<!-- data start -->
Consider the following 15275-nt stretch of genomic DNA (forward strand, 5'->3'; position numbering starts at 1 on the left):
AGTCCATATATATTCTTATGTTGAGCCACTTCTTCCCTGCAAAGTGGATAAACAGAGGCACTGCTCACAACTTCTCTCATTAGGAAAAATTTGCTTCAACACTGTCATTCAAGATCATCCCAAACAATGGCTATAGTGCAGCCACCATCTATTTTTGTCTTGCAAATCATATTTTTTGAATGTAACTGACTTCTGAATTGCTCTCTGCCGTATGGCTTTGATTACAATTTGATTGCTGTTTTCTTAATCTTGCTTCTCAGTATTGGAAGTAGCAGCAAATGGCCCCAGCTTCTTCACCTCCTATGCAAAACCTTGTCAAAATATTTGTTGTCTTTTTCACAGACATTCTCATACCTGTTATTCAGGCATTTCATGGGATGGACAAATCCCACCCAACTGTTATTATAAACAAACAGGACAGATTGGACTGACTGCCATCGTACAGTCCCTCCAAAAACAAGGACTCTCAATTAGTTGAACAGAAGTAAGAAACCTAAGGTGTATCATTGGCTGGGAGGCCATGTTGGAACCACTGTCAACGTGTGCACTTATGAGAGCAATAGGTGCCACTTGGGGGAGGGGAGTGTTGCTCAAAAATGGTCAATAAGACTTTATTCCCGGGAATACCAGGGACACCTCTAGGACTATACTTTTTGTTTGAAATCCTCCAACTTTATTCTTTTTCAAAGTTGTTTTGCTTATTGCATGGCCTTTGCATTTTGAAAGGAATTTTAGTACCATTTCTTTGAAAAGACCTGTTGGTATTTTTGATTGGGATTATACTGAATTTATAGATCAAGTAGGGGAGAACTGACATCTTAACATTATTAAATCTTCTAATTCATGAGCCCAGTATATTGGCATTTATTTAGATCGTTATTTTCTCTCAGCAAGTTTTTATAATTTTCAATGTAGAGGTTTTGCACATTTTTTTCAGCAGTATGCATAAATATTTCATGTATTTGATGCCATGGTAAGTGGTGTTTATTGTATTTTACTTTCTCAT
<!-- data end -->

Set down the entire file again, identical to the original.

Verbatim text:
Consider the following 15275-nt stretch of genomic DNA (forward strand, 5'->3'; position numbering starts at 1 on the left):
AGTCCATATATATTCTTATGTTGAGCCACTTCTTCCCTGCAAAGTGGATAAACAGAGGCACTGCTCACAACTTCTCTCATTAGGAAAAATTTGCTTCAACACTGTCATTCAAGATCATCCCAAACAATGGCTATAGTGCAGCCACCATCTATTTTTGTCTTGCAAATCATATTTTTTGAATGTAACTGACTTCTGAATTGCTCTCTGCCGTATGGCTTTGATTACAATTTGATTGCTGTTTTCTTAATCTTGCTTCTCAGTATTGGAAGTAGCAGCAAATGGCCCCAGCTTCTTCACCTCCTATGCAAAACCTTGTCAAAATATTTGTTGTCTTTTTCACAGACATTCTCATACCTGTTATTCAGGCATTTCATGGGATGGACAAATCCCACCCAACTGTTATTATAAACAAACAGGACAGATTGGACTGACTGCCATCGTACAGTCCCTCCAAAAACAAGGACTCTCAATTAGTTGAACAGAAGTAAGAAACCTAAGGTGTATCATTGGCTGGGAGGCCATGTTGGAACCACTGTCAACGTGTGCACTTATGAGAGCAATAGGTGCCACTTGGGGGAGGGGAGTGTTGCTCAAAAATGGTCAATAAGACTTTATTCCCGGGAATACCAGGGACACCTCTAGGACTATACTTTTTGTTTGAAATCCTCCAACTTTATTCTTTTTCAAAGTTGTTTTGCTTATTGCATGGCCTTTGCATTTTGAAAGGAATTTTAGTACCATTTCTTTGAAAAGACCTGTTGGTATTTTTGATTGGGATTATACTGAATTTATAGATCAAGTAGGGGAGAACTGACATCTTAACATTATTAAATCTTCTAATTCATGAGCCCAGTATATTGGCATTTATTTAGATCGTTATTTTCTCTCAGCAAGTTTTTATAATTTTCAATGTAGAGGTTTTGCACATTTTTTTCAGCAGTATGCATAAATATTTCATGTATTTGATGCCATGGTAAGTGGTGTTTATTGTATTTTACTTTCTCAT